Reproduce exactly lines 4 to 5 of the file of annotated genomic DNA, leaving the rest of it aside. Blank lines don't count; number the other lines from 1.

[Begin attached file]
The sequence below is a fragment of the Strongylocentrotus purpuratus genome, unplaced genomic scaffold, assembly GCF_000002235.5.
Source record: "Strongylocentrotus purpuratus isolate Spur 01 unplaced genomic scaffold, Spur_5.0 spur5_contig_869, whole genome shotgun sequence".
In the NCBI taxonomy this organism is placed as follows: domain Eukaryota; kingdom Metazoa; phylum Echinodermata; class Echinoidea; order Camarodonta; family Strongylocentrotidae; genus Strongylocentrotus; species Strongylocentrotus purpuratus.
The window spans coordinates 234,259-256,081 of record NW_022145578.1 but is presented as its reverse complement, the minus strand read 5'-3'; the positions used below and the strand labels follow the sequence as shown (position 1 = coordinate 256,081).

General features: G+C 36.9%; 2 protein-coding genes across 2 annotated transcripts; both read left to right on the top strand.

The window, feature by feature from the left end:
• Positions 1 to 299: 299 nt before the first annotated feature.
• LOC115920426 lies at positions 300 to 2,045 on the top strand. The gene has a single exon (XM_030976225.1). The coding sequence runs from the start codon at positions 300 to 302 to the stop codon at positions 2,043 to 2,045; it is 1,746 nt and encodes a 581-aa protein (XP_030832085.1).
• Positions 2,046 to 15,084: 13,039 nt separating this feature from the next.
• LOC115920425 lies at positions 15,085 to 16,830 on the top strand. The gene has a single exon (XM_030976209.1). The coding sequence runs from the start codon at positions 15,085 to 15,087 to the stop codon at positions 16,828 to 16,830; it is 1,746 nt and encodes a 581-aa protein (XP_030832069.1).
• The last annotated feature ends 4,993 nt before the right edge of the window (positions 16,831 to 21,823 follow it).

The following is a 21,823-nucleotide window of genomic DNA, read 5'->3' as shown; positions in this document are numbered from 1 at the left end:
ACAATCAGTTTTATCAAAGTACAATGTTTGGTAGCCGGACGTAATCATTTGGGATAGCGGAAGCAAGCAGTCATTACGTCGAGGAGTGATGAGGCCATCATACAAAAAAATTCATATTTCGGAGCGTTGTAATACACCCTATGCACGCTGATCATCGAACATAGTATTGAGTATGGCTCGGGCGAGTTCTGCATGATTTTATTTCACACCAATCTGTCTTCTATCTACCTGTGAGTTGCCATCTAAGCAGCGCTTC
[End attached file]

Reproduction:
The window spans coordinates 234,259-256,081 of record NW_022145578.1 but is presented as its reverse complement, the minus strand read 5'-3'; the positions used below and the strand labels follow the sequence as shown (position 1 = coordinate 256,081).

General features: G+C 36.9%; 2 protein-coding genes across 2 annotated transcripts; both read left to right on the top strand.